The secret to a great vocal sound is a
vocalist who knows how to work the mic, and an engineer/producer who
can keep that vocalist motivated. I know. You thought
going to tell you that the mic should be 6 to 9 inches from the singer
(or 1 - 4 feet for classical) but if they're hot closer is cool. You
thought I was going to recommend using a Popper-Stopper or other
pantyhose deal. You thought I was going to mention going from that
$2,800 mic into that $1,500 tube pre into that cool $1,900 compressor
into that (very very important) de-esser, then eq'd a bit with NO
effects onto tape. You thought I was going to tell you to keep the gain
reduction from 1db to 5db and setting that (very very important)
de-esser so that the sibilance is controlled and sounds natural, not
peaky or spitty (enabling you to add more highs without glaring SS's).
That's not the secret to getting a great vocal sound. Key: Vocalists reach a
sweet spot in their
energy and in their sound when singing, and it can occur on a scratch
vocal when the band is pumping, or it can occur after five hours of
singing. Your job is to recognize the sweet spot and maintain it so
that the performance is it's best. If the performance lacks, it doesn't
matter how expensive the mic is! A great performance on a cheap mic
will get you signed much sooner than a so-so performance on a
The Million Dollar Vocal Secret: Specific motivational language will keep a singer
longer and get you a way-better performance. This idea applies even if
the singer is the most radical dude (or dudette) in town. It's simple,
but it's overlooked nearly ALL the time. Here goes. Use positive
language. I call it the Perfect End Result.
It saves the singer mental and emotional energy that can be put to good
use in the lyric and melody.
the Perfect End Result? Here's some examples: "Dude... sing
that note a little higher." vs. "Dude.... you're FLAT on that note." -
"Tina bring your energy up a bit more." vs. "Tina, your energy is
dragging down too much." - "It will sound great if you sustain that
note longer." vs. "It sounds lame when you drop off the end of that
Every creative person PRIDES themselves in
their performance. It creates a mental
uphill battle when you
give the person a comment about what you don't want vs. what
you DO want. (This...by the
way is a great tip for parenting
your kids, too.)
Key: no...BIG KEY: The mind does not
understand the word
"don't". Why? Because the mind works in pictures, not letters. If I say
think of green jello wiggling in a bowl in front of you, what do you
think of? Now, let's experiment. Picture that green jello for a minute.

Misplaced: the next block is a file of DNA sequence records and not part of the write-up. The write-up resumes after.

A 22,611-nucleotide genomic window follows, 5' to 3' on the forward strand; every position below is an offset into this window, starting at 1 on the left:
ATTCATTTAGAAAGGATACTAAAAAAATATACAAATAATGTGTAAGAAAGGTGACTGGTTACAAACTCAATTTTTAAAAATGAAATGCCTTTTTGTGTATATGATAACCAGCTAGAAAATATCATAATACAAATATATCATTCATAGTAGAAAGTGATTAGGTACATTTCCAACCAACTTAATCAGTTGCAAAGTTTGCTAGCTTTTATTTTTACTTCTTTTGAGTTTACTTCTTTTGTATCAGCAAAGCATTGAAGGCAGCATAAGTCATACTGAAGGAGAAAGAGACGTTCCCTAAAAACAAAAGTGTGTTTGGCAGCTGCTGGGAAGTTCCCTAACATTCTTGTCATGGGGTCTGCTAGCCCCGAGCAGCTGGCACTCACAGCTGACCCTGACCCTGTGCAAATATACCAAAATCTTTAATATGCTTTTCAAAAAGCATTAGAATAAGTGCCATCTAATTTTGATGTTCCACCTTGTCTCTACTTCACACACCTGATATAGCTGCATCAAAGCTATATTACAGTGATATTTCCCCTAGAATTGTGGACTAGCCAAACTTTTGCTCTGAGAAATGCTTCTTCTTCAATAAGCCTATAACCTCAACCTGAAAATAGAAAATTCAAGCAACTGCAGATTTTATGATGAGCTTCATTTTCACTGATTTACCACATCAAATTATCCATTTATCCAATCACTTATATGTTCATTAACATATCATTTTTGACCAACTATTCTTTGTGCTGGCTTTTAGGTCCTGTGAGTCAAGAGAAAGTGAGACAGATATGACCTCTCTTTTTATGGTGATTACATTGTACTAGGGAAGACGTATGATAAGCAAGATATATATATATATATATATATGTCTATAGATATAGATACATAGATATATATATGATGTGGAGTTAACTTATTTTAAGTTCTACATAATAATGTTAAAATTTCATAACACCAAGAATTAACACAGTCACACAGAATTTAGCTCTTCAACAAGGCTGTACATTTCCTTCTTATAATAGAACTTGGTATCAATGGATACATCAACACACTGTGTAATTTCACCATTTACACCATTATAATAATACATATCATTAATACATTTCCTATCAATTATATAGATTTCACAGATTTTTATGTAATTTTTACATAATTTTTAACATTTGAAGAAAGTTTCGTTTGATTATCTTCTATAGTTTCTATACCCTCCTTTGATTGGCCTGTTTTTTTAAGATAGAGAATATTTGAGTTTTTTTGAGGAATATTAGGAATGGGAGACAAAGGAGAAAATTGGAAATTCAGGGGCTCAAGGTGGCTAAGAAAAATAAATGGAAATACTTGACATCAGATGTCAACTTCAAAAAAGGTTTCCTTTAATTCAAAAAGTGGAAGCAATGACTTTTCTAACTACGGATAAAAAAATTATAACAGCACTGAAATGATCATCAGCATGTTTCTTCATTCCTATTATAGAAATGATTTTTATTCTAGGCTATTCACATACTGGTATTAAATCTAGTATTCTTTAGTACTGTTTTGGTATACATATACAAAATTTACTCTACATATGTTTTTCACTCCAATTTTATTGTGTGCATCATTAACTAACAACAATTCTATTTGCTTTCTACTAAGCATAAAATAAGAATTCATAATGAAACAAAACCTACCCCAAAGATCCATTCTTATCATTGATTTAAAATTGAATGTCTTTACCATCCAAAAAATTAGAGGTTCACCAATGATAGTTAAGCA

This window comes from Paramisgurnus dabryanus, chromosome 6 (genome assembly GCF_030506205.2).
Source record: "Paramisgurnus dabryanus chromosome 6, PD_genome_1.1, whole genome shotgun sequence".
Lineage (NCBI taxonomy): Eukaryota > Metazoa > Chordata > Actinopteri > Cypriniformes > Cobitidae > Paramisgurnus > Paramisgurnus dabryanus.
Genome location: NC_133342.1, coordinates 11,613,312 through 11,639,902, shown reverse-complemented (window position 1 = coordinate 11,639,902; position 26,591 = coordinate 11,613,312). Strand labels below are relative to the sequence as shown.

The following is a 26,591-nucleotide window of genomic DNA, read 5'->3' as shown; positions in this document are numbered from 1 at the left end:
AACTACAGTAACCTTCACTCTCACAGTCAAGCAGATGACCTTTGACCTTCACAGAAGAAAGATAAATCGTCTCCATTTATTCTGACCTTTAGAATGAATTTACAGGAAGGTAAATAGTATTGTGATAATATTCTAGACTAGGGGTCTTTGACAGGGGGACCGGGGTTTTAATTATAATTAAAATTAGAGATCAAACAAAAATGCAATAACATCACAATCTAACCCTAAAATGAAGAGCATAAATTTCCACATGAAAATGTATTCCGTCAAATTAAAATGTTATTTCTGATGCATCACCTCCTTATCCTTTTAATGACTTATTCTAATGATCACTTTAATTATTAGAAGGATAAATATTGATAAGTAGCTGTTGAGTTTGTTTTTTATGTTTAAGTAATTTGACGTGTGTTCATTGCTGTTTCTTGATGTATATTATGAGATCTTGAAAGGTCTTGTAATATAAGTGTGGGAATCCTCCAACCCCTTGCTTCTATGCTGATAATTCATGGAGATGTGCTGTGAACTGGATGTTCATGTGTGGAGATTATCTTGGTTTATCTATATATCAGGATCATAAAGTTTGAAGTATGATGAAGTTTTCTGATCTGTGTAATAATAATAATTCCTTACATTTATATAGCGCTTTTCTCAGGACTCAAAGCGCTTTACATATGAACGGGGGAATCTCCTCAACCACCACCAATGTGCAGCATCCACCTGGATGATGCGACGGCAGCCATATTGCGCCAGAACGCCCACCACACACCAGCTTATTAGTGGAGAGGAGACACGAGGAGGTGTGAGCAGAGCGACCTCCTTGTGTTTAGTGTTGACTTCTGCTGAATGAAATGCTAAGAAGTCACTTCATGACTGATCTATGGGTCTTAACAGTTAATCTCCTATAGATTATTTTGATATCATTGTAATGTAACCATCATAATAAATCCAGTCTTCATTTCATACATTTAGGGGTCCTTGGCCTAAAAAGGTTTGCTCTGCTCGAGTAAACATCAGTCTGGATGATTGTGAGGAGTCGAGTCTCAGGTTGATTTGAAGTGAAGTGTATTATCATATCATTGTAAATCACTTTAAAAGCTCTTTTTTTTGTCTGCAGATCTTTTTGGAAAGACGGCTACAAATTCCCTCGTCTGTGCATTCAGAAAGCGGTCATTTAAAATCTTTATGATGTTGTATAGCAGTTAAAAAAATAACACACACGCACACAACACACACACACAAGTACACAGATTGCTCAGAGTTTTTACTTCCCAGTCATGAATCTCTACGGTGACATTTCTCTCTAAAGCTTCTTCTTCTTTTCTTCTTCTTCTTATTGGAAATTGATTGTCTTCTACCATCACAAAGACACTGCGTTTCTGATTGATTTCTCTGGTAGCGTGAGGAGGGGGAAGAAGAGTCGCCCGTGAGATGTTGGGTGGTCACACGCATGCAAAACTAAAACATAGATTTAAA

Now...... DON'T think of dark red cherries in that wiggly green jello.
DON'T think of bright yellow sprinkles on the jello and spilled on the
table. DON'T think of your best friend taking your jello and dumping it
on the floor. DON'T THINK OF IT! Don't think of your friend's shocked
face as the jello splatters all over the floor!!! DON'T think about
what I'm saying! DON'T sing that note SHARP again... DON'T SING SHARP!!!
it? I guarantee that while you were reading that paragraph,
you were NOT thinking of an elephant. Ahem. Up until now. Now you're
thinking elephant. But no matter how many times I said the word DON'T,
you pictured what I said. Your mind automatically locked onto the
image/idea no matter what - it was instantaneous and effortless.
tell your singer she sounds like her energy is low, she will
have to FIGHT off the energy drain since attention was brought to it's
lowness. It's easier for her to increase her energy if you say the
Perfect End Result - "Bring your energy
If you tell your vocalist what you DO want vs. what you DON'T want,
that person doesn't have to mentally process away the mistake - they
only have to aim forward at the bulls eye. If you tell your kids "Stay
on the sidewalk, you'll be safer." - they will do it easier and more
instinctively than if you tell them "Don't go out into the street, you
could get killed."
you. No matter what style of music you're into or what
instrument you play, if you LOCK this technique into your method of
music, you will accelerate your success and increase your staying power
in delivering the passion and magic that music is all about.
trust me. It's not the mic. It's the performance
that will get you signed. Once you find the pocket, you'll know that
groove is everything. LOCK IT in the pocket. Be committed to singing in
tune! BIG KEY: Practice DOESN'T
perfect - Practice makes progress. PERFECT practice makes perfect.
Remember that idea every time you play or
sing. It will make a
huge difference in your musical skills and presentation.
More about Result
sense and read all the recording magazines you can get your
hands on. If you're an engineer, it simply takes time and
experimentation to discover what works. There are no rules. Try
everything. Set up 10 mics around the guitar amp in different distances
and combinations and phase settings. Study gain structure so you know
how and where to eliminate distortion. Use good cables, good monitors
(lots to talk about on my Studio Monitor Madness page) and compare
(rough or final) to commercial CDs for reference. Look to the source of
the sound as the main ingredient for great results. Be original and
support others in their success. Positive energy
towards others brings it right back to you - so receive it - there's
plenty to go around.